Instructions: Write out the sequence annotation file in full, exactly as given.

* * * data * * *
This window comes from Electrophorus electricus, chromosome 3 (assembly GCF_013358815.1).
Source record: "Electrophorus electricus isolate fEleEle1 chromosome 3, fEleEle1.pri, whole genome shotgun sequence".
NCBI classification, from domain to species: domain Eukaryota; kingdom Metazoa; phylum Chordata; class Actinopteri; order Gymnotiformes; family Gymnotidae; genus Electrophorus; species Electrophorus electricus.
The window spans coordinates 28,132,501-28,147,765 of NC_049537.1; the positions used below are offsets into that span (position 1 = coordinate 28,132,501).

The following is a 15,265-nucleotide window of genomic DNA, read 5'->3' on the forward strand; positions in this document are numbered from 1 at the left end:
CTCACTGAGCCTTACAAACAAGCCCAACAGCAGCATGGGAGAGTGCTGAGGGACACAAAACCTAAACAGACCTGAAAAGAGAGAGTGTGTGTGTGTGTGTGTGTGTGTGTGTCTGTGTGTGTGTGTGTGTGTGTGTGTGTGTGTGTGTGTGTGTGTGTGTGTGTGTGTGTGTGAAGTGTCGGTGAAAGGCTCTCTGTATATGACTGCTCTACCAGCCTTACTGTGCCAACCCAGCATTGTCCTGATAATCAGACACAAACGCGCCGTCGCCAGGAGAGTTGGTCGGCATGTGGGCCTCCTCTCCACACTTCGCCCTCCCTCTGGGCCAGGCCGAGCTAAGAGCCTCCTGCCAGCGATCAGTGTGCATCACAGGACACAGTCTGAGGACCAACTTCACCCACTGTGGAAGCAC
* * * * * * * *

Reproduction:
This window comes from Electrophorus electricus, chromosome 3 (assembly GCF_013358815.1).
Source record: "Electrophorus electricus isolate fEleEle1 chromosome 3, fEleEle1.pri, whole genome shotgun sequence".
NCBI classification, from domain to species: domain Eukaryota; kingdom Metazoa; phylum Chordata; class Actinopteri; order Gymnotiformes; family Gymnotidae; genus Electrophorus; species Electrophorus electricus.
The window spans coordinates 28,132,501-28,147,765 of NC_049537.1; the positions used below are offsets into that span (position 1 = coordinate 28,132,501).

The following is a 15,265-nucleotide window of genomic DNA, read 5'->3' on the forward strand; positions in this document are numbered from 1 at the left end:
CTCACTGAGCCTTACAAACAAGCCCAACAGCAGCATGGGAGAGTGCTGAGGGACACAAAACCTAAACAGACCTGAAAAGAGAGAGTGTGTGTGTGTGTGTGTGTGTGTGTGTCTGTGTGTGTGTGTGTGTGTGTGTGTGTGTGTGTGTGTGTGTGTGTGTGTGTGTGTGTGTGAAGTGTCGGTGAAAGGCTCTCTGTATATGACTGCTCTACCAGCCTTACTGTGCCAACCCAGCATTGTCCTGATAATCAGACACAAACGCGCCGTCGCCAGGAGAGTTGGTCGGCATGTGGGCCTCCTCTCCACACTTCGCCCTCCCTCTGGGCCAGGCCGAGCTAAGAGCCTCCTGCCAGCGATCAGTGTGCATCACAGGACACAGTCTGAGGACCAACTTCACCCACTGTGGAAGCAC